Both sides habitually send patrols up to the point at which, in their perception, the LAC runs. These patrols leave 'tell-tale' signs behind in the form of burjis (piles of stones), biscuit and cigarette packets and other similar markers in a sort of primitive ritual to lay stake to territory and assert their claim. In this sector too, many transgressions of the LAC by Chinese patrols have been reported.

While the government invariably advises caution, it is extremely difficult for commanders of troops to advocate a soft line to their subordinates.

There is an inherent contradiction in sending soldiers to patrol what they are told and believe are Indian areas and simultaneously telling them that they must not under any circumstances fire on 'intruding' or 'transgressing' Chinese soldiers.

This is the reason why it is operationally critical to demarcate the LAC on the ground and map. Once that is done, the inadequacy of recognisable terrain features can be overcome by exploiting GPS technology to accurately navigate up to the agreed and well-defined LAC on the ground and even unintentional transgressions can be avoided.

In this light, the Chinese intransigence in exchanging maps showing the alignment of the LAC in the western and the eastern sectors, while talking of lofty guiding principles and parameters to resolve the territorial and boundary dispute, is neither understandable nor condonable.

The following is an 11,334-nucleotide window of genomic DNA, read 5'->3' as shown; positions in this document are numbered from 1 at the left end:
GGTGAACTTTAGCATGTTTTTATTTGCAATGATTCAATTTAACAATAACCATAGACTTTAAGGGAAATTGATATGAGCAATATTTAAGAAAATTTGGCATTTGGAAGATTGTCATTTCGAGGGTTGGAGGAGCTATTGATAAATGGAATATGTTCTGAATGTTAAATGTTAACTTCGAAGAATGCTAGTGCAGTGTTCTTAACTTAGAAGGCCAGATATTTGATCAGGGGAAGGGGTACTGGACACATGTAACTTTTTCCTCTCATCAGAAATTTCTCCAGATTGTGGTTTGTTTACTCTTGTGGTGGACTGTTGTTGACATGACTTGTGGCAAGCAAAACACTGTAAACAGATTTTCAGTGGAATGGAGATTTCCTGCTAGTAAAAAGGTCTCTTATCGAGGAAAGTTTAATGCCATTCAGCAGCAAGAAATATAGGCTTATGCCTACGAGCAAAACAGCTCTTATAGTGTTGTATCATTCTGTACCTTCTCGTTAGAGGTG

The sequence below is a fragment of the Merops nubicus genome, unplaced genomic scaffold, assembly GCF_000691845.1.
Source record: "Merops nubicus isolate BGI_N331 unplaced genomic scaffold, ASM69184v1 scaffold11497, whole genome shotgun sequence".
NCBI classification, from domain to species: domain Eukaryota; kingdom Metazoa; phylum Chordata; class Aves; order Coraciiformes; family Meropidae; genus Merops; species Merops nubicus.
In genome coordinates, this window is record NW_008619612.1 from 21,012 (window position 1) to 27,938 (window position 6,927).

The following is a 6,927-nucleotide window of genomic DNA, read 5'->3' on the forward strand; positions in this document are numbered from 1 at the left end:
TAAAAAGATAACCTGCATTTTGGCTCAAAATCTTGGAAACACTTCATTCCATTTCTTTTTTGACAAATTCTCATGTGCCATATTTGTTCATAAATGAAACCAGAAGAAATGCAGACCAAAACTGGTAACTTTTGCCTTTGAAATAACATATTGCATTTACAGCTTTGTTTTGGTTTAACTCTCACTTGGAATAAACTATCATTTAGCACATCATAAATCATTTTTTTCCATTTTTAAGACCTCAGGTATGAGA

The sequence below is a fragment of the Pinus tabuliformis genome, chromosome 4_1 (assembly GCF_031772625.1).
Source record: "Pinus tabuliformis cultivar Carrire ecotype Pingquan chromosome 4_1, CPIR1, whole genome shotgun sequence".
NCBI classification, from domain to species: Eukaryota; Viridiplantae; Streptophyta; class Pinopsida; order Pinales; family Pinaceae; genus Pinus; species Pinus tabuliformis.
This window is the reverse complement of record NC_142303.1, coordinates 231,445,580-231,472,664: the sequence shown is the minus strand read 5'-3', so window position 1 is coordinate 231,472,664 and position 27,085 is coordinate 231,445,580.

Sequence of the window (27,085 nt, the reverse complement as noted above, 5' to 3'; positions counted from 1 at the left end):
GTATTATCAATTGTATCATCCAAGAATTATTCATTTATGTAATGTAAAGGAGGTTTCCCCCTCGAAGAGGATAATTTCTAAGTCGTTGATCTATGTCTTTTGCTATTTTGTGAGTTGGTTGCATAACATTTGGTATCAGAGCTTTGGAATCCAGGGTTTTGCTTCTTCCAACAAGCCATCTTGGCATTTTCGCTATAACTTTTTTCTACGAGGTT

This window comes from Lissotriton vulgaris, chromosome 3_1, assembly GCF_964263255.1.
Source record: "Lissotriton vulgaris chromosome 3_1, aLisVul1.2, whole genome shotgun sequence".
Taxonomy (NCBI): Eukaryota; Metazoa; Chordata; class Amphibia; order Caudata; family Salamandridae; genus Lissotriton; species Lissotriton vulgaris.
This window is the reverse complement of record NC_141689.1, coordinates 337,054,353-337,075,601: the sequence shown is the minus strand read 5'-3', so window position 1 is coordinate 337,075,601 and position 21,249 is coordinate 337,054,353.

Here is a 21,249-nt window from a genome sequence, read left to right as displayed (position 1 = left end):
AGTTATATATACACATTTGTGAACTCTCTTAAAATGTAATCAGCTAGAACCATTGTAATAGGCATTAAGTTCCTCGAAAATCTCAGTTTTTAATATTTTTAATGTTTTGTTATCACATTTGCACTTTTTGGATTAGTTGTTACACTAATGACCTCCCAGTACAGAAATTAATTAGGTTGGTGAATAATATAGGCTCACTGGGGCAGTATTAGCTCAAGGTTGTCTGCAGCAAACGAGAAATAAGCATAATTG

It can only be classified as an attempt to put off resolution of the dispute 'for future generations to resolve,' as Deng Xiaoping had famously told then prime minister Rajiv Gandhi in 1988.

The military gap between India and China is growing steadily. Clearly, China's negotiating strategy is to resolve the dispute when the Chinese are in a much stronger position in terms of comprehensive national strength so that they can dictate terms.

In a step forward in resolving minor disputes on the LAC, India and China have framed mutually agreed rules to operationalise the January 2012 agreement on constituting a border coordination mechanism to avert conflict.

The Working Mechanism for Consultation and Coordination on India-China Border Affairs, which was agreed during the 15th round of border talks held in New Delhi in January 2012 between the two special representatives, has now been given a fillip.

The agreed measures will include regular consultations and flag meetings or telephone and video conferences during emergencies along the LAC. It is to be hoped that the mechanism is expected to help prevent misunderstanding between the two countries arising from incursion into each other's territory. The joint mechanism will also study ways to strengthen exchanges and cooperation between military personnel on the ground.

Brigadier Gurmeet Kanwal (retd) is a well-known commentator on strategic affairs.